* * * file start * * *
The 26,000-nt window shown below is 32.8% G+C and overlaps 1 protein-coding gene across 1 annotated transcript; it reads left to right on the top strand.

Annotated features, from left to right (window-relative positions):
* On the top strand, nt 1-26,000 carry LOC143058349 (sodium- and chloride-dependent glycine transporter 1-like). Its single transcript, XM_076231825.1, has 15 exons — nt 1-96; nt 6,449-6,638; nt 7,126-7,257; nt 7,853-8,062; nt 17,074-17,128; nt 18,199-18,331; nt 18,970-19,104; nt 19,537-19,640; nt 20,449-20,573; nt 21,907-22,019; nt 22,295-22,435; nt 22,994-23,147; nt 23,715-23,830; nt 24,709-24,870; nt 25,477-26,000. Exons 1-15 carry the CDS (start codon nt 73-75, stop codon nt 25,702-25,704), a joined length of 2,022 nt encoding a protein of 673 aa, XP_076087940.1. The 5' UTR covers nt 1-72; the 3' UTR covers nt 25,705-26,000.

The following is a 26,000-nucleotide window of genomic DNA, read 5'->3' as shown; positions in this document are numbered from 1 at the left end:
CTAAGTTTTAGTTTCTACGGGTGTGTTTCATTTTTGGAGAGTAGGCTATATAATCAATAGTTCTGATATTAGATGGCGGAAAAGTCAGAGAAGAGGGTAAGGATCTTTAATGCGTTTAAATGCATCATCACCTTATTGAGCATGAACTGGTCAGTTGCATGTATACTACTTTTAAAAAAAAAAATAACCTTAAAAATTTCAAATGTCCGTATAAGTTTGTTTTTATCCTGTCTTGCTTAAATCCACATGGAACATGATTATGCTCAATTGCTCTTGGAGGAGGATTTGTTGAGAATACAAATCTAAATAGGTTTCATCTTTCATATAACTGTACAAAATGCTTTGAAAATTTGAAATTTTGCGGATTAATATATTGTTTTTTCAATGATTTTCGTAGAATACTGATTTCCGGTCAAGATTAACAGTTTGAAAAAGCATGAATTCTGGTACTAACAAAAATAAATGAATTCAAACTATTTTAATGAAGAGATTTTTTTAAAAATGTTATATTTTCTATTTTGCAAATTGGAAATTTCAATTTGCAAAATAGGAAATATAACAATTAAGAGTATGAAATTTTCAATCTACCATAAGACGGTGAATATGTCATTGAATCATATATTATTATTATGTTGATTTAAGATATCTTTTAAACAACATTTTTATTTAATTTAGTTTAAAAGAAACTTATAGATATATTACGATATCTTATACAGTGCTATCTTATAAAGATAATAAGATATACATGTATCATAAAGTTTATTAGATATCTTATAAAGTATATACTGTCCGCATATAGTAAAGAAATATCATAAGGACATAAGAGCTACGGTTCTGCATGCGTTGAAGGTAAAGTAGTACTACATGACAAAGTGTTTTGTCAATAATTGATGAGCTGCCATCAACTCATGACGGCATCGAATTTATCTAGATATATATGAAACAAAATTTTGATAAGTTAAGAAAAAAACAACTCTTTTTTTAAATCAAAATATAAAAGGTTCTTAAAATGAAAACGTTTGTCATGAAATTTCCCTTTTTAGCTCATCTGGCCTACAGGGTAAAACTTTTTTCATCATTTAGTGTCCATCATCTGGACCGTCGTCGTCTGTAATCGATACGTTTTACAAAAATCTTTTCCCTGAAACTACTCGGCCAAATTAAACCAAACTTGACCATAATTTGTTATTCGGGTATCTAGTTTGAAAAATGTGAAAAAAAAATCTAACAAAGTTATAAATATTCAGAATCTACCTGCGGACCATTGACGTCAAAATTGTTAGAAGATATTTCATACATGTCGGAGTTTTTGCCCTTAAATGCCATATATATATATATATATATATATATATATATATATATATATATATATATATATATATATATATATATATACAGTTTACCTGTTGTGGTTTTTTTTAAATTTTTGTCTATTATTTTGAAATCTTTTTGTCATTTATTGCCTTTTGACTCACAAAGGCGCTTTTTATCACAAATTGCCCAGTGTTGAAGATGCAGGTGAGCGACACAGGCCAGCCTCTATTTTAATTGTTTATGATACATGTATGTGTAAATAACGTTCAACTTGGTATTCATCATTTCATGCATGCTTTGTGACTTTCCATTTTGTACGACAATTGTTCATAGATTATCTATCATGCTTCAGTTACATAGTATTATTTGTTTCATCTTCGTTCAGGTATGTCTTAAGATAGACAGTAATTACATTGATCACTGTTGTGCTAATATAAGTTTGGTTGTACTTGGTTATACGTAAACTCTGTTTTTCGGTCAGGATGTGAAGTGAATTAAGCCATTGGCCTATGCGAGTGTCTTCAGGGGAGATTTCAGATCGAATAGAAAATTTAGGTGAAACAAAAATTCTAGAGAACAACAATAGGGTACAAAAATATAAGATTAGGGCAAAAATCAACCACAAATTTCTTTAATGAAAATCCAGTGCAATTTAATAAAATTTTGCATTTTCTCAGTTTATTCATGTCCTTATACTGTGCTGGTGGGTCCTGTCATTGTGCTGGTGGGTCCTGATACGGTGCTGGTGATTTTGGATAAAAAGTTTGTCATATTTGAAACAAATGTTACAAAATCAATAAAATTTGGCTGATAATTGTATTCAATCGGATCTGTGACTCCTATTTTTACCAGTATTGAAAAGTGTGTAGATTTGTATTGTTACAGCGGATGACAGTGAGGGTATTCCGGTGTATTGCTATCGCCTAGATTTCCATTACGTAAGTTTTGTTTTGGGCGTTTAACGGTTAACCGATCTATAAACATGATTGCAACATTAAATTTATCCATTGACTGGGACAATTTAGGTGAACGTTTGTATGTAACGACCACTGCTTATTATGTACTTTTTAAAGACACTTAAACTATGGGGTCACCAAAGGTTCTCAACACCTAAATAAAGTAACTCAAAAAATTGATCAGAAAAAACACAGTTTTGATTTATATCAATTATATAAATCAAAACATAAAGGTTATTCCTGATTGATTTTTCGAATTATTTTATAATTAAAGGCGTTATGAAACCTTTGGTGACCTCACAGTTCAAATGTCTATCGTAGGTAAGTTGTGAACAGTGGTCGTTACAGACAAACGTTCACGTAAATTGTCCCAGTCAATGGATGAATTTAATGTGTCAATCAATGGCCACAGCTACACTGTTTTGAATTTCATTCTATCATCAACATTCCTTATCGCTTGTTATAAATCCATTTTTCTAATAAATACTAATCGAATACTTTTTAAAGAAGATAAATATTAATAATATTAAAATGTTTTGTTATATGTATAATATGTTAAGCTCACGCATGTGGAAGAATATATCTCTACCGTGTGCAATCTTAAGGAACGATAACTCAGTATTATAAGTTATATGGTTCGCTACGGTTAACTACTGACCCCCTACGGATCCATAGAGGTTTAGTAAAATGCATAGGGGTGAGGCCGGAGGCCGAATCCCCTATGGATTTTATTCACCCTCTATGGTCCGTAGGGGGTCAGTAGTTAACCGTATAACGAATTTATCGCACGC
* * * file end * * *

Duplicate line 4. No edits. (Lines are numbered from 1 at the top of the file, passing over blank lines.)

The following is a 26,000-nucleotide window of genomic DNA, read 5'->3' as shown; positions in this document are numbered from 1 at the left end: